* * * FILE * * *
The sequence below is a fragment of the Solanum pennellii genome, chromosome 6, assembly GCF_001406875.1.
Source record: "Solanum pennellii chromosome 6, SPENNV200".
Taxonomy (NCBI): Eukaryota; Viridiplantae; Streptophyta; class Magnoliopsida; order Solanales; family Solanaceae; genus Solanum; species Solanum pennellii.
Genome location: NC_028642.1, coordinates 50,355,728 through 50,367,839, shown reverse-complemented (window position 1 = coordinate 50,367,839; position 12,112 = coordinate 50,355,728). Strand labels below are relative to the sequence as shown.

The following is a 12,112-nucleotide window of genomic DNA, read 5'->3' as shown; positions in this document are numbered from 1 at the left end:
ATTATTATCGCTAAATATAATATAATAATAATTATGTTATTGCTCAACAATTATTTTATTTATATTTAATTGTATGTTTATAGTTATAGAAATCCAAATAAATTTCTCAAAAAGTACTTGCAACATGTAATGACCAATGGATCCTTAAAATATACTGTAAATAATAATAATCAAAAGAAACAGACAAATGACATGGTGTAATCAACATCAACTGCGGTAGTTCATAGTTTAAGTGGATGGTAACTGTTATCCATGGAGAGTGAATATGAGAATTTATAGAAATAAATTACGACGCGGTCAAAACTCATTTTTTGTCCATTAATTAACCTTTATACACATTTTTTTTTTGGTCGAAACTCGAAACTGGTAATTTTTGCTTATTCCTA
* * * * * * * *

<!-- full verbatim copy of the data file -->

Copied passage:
The sequence below is a fragment of the Solanum pennellii genome, chromosome 6, assembly GCF_001406875.1.
Source record: "Solanum pennellii chromosome 6, SPENNV200".
Taxonomy (NCBI): Eukaryota; Viridiplantae; Streptophyta; class Magnoliopsida; order Solanales; family Solanaceae; genus Solanum; species Solanum pennellii.
Genome location: NC_028642.1, coordinates 50,355,728 through 50,367,839, shown reverse-complemented (window position 1 = coordinate 50,367,839; position 12,112 = coordinate 50,355,728). Strand labels below are relative to the sequence as shown.

The following is a 12,112-nucleotide window of genomic DNA, read 5'->3' as shown; positions in this document are numbered from 1 at the left end:
ATTATTATCGCTAAATATAATATAATAATAATTATGTTATTGCTCAACAATTATTTTATTTATATTTAATTGTATGTTTATAGTTATAGAAATCCAAATAAATTTCTCAAAAAGTACTTGCAACATGTAATGACCAATGGATCCTTAAAATATACTGTAAATAATAATAATCAAAAGAAACAGACAAATGACATGGTGTAATCAACATCAACTGCGGTAGTTCATAGTTTAAGTGGATGGTAACTGTTATCCATGGAGAGTGAATATGAGAATTTATAGAAATAAATTACGACGCGGTCAAAACTCATTTTTTGTCCATTAATTAACCTTTATACACATTTTTTTTTTGGTCGAAACTCGAAACTGGTAATTTTTGCTTATTCCTA